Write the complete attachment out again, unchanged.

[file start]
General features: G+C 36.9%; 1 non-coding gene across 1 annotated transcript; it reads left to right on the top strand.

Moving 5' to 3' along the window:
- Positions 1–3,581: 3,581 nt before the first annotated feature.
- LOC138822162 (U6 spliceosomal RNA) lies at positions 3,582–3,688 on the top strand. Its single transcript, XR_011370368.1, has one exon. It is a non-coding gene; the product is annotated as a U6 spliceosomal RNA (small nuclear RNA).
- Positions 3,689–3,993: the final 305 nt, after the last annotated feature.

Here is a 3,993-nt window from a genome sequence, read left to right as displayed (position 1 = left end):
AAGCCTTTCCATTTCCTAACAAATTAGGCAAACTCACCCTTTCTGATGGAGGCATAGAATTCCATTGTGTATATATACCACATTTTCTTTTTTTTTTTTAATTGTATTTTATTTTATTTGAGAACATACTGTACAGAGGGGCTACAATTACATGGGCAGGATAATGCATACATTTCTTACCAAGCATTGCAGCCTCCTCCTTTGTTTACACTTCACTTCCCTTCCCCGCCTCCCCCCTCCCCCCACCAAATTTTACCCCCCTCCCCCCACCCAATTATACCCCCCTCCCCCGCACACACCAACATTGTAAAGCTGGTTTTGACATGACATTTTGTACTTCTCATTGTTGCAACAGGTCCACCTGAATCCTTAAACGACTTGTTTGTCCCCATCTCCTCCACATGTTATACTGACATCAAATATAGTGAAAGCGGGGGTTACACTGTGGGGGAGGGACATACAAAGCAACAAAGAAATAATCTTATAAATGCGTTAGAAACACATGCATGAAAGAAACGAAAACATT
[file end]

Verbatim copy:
General features: G+C 36.9%; 1 non-coding gene across 1 annotated transcript; it reads left to right on the top strand.

Moving 5' to 3' along the window:
- Positions 1–3,581: 3,581 nt before the first annotated feature.
- LOC138822162 (U6 spliceosomal RNA) lies at positions 3,582–3,688 on the top strand. Its single transcript, XR_011370368.1, has one exon. It is a non-coding gene; the product is annotated as a U6 spliceosomal RNA (small nuclear RNA).
- Positions 3,689–3,993: the final 305 nt, after the last annotated feature.

Here is a 3,993-nt window from a genome sequence, read left to right as displayed (position 1 = left end):
AAGCCTTTCCATTTCCTAACAAATTAGGCAAACTCACCCTTTCTGATGGAGGCATAGAATTCCATTGTGTATATATACCACATTTTCTTTTTTTTTTTTAATTGTATTTTATTTTATTTGAGAACATACTGTACAGAGGGGCTACAATTACATGGGCAGGATAATGCATACATTTCTTACCAAGCATTGCAGCCTCCTCCTTTGTTTACACTTCACTTCCCTTCCCCGCCTCCCCCCTCCCCCCACCAAATTTTACCCCCCTCCCCCCACCCAATTATACCCCCCTCCCCCGCACACACCAACATTGTAAAGCTGGTTTTGACATGACATTTTGTACTTCTCATTGTTGCAACAGGTCCACCTGAATCCTTAAACGACTTGTTTGTCCCCATCTCCTCCACATGTTATACTGACATCAAATATAGTGAAAGCGGGGGTTACACTGTGGGGGAGGGACATACAAAGCAACAAAGAAATAATCTTATAAATGCGTTAGAAACACATGCATGAAAGAAACGAAAACATT